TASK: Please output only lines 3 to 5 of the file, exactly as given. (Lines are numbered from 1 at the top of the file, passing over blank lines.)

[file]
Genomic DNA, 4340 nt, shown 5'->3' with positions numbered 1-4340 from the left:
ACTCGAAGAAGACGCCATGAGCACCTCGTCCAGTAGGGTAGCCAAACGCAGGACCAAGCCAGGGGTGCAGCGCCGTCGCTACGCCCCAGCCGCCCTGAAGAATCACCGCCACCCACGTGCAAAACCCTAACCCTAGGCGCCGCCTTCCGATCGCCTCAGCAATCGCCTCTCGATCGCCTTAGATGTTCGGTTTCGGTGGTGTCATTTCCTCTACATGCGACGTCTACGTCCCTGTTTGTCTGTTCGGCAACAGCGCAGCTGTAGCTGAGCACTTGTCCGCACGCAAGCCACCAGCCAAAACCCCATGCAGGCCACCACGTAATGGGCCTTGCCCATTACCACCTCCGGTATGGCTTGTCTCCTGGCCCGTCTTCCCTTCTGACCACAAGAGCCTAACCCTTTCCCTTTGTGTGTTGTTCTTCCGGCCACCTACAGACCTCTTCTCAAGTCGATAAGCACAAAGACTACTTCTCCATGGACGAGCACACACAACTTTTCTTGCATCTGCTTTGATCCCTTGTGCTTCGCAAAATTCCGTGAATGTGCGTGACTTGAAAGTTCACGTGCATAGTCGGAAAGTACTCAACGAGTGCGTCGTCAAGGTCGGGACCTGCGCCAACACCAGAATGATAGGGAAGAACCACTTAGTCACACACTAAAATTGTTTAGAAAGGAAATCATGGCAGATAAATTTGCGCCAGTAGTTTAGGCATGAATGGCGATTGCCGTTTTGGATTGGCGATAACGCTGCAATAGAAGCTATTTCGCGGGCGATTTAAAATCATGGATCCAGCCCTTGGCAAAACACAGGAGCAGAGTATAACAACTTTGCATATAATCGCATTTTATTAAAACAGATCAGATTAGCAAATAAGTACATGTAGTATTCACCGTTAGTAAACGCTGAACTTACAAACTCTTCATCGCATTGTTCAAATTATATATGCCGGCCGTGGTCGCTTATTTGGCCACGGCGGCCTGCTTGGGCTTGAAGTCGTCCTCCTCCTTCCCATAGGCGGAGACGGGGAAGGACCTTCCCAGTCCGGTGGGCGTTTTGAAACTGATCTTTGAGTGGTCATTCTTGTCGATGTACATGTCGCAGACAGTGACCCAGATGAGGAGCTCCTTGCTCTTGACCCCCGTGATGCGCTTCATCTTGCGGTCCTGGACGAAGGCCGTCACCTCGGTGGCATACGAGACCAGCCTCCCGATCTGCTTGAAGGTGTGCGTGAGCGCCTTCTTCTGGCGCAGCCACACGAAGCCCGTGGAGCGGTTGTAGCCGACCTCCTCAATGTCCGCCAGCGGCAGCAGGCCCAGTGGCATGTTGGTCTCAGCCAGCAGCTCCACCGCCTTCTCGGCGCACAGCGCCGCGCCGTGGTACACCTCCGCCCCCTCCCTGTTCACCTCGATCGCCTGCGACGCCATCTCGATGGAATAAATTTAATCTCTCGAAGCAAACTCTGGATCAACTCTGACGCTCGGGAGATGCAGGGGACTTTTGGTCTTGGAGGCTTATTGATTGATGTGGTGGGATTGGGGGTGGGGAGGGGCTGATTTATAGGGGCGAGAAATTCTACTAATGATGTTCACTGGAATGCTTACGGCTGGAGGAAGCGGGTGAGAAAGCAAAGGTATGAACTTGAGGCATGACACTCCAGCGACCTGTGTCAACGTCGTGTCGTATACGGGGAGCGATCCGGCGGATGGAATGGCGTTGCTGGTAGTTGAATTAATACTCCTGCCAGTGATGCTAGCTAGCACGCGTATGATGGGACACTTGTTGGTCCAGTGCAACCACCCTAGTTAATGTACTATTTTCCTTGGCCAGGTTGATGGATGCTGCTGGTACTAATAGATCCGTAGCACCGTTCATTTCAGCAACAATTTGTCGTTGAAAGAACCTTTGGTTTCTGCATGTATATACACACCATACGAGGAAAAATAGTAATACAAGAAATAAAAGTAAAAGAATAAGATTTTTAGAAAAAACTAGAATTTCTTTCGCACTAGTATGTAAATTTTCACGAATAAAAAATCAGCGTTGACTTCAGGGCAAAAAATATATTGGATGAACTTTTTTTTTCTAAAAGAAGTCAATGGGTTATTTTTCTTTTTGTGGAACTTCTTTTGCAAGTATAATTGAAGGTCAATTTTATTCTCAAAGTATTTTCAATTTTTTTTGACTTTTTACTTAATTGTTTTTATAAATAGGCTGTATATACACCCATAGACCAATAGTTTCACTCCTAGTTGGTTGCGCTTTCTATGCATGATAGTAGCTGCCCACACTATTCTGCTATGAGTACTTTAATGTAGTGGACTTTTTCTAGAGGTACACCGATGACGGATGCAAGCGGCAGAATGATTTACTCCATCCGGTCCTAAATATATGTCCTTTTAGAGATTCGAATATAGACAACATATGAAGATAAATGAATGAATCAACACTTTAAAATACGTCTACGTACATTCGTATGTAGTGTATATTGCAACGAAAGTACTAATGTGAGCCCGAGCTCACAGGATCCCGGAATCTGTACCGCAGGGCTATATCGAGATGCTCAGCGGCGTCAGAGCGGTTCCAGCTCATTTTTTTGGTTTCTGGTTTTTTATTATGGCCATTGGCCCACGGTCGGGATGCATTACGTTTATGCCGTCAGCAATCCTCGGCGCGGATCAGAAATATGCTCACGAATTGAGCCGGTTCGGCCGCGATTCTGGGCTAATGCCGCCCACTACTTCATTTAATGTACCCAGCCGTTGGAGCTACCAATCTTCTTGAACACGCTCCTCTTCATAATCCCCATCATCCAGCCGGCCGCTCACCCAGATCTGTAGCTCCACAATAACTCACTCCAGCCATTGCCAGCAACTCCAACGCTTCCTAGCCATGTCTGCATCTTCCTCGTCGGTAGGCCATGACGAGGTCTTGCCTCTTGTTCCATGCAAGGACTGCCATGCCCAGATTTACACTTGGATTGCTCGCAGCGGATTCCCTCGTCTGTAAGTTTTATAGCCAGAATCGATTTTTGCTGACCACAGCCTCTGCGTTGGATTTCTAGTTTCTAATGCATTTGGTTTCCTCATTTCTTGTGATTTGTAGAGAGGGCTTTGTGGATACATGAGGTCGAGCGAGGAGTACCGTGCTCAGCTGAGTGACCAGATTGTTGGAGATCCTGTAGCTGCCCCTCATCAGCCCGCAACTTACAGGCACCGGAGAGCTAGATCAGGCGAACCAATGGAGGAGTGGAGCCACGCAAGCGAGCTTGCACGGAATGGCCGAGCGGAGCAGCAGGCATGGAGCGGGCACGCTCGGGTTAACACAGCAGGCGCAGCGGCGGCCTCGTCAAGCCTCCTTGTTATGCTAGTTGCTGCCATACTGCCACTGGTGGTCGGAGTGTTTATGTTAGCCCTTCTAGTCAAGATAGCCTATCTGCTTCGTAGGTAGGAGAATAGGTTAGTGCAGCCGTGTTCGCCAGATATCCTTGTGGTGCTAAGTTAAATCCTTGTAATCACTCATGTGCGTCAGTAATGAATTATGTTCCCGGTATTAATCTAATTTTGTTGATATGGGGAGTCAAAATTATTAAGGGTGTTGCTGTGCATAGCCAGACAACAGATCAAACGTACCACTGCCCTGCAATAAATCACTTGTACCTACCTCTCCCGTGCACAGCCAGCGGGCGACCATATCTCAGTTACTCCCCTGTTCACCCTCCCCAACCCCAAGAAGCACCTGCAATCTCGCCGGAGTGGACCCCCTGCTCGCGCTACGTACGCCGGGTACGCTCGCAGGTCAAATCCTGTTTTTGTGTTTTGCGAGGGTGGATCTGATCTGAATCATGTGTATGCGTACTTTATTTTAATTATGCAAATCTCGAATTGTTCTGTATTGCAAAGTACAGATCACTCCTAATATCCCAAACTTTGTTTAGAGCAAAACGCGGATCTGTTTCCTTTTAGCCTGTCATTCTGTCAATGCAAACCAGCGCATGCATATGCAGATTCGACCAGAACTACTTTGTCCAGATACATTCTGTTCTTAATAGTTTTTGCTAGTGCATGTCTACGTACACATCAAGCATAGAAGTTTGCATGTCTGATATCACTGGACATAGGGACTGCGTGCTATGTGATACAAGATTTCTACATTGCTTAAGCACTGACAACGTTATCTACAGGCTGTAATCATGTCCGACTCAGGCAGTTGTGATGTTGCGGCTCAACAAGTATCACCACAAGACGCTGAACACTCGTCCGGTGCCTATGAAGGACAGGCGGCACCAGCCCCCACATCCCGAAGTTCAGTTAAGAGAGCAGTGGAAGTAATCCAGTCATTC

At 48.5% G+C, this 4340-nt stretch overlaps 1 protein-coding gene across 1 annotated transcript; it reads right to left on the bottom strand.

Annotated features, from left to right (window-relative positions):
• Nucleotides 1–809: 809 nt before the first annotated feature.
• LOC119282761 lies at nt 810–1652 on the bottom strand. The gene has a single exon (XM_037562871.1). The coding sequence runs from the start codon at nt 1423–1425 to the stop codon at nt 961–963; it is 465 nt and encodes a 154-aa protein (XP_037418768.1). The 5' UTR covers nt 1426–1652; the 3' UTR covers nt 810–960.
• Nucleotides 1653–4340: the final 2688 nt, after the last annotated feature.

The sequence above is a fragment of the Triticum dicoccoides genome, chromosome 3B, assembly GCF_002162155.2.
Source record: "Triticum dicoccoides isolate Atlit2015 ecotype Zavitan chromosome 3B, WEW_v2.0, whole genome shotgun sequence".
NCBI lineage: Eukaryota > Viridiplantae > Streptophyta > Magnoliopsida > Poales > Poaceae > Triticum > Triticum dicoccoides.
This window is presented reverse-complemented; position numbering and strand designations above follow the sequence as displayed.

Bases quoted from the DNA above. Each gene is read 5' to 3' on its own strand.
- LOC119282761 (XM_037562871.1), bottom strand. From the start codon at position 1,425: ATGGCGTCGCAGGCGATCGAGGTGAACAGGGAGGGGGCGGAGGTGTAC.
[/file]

At 48.5% G+C, this 4340-nt stretch overlaps 1 protein-coding gene across 1 annotated transcript; it reads right to left on the bottom strand.

Annotated features, from left to right (window-relative positions):
• Nucleotides 1–809: 809 nt before the first annotated feature.